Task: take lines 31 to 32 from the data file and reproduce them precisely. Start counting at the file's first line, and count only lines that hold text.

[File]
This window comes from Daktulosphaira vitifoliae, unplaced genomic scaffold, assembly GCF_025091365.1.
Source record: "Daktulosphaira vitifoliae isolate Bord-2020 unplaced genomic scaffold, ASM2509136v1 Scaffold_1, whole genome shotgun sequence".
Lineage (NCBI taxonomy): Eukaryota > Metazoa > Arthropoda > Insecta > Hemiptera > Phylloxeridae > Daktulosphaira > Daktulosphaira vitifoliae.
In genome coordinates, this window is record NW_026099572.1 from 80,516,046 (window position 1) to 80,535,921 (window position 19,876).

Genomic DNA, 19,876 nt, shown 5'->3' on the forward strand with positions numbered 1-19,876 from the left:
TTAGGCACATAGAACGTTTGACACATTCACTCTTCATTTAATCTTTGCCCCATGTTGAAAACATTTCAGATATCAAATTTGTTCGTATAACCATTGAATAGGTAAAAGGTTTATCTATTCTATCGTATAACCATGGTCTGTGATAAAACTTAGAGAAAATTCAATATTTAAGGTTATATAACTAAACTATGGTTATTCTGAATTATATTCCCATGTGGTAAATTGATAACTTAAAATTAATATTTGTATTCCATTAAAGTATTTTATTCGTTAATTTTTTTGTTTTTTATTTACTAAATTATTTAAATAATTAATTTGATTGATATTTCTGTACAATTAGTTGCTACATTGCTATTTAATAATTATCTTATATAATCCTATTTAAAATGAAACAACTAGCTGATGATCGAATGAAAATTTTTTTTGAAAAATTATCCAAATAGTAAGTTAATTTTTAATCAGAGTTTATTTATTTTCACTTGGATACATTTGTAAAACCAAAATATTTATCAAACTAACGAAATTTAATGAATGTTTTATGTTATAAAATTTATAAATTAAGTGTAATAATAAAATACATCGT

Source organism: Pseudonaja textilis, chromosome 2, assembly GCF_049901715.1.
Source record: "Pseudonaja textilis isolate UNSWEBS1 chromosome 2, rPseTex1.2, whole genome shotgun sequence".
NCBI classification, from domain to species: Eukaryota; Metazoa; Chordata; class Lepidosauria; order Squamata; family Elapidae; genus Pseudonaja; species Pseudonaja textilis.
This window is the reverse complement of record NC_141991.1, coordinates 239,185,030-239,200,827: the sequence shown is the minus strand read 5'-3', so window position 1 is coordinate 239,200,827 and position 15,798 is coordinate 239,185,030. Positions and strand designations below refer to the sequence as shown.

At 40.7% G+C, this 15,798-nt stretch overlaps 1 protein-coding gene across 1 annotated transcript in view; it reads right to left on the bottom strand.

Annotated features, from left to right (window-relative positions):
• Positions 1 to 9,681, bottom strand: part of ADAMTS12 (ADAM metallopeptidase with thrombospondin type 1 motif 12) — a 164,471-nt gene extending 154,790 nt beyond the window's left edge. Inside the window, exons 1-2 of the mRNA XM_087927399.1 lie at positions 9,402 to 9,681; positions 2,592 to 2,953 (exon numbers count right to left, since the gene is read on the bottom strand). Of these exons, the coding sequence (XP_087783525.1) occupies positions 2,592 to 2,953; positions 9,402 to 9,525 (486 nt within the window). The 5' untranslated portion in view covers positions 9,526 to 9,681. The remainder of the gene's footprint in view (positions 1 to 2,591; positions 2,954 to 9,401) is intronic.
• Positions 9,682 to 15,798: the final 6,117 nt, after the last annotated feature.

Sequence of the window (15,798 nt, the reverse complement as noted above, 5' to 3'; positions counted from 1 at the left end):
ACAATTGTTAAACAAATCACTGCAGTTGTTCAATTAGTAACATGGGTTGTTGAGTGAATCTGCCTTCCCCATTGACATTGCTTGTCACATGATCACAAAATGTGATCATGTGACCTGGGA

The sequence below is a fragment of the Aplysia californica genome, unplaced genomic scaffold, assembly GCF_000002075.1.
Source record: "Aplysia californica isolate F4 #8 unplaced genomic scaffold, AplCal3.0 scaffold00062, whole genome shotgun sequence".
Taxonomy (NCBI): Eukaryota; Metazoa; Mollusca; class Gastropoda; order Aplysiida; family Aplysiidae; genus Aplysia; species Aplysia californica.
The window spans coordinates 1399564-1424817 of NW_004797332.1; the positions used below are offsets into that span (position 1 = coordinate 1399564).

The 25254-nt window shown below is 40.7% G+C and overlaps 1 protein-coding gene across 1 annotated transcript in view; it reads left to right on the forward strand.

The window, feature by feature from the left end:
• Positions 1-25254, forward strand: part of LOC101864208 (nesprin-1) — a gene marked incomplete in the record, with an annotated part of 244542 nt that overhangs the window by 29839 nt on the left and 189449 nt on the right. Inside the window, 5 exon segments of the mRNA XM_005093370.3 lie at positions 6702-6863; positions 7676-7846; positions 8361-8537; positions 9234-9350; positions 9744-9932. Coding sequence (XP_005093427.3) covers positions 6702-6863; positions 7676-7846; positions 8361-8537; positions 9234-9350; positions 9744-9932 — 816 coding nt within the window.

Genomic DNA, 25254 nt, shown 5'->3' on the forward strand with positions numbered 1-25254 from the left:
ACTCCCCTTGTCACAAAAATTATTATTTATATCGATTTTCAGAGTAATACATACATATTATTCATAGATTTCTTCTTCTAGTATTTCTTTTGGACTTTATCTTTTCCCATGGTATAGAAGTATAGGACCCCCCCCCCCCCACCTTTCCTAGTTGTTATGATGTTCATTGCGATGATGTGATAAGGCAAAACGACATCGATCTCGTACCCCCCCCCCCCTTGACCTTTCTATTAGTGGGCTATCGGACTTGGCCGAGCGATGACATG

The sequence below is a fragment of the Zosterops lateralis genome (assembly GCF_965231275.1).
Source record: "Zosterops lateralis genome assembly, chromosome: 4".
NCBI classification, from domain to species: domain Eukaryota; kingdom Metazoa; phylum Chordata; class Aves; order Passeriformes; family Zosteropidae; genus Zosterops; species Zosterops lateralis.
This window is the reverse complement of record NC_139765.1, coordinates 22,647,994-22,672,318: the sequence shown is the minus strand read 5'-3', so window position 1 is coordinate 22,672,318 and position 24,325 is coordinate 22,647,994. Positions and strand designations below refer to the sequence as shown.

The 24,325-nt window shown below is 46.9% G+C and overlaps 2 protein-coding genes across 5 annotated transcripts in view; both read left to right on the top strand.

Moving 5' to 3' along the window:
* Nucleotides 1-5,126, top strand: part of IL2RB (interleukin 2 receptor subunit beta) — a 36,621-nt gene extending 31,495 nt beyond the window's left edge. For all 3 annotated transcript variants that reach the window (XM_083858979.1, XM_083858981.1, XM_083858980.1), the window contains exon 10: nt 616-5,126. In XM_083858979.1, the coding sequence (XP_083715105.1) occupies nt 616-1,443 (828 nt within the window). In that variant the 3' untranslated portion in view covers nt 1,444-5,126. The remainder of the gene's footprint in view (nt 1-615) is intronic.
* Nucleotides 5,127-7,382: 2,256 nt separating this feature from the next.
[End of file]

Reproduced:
Moving 5' to 3' along the window:
* Nucleotides 1-5,126, top strand: part of IL2RB (interleukin 2 receptor subunit beta) — a 36,621-nt gene extending 31,495 nt beyond the window's left edge. For all 3 annotated transcript variants that reach the window (XM_083858979.1, XM_083858981.1, XM_083858980.1), the window contains exon 10: nt 616-5,126. In XM_083858979.1, the coding sequence (XP_083715105.1) occupies nt 616-1,443 (828 nt within the window). In that variant the 3' untranslated portion in view covers nt 1,444-5,126. The remainder of the gene's footprint in view (nt 1-615) is intronic.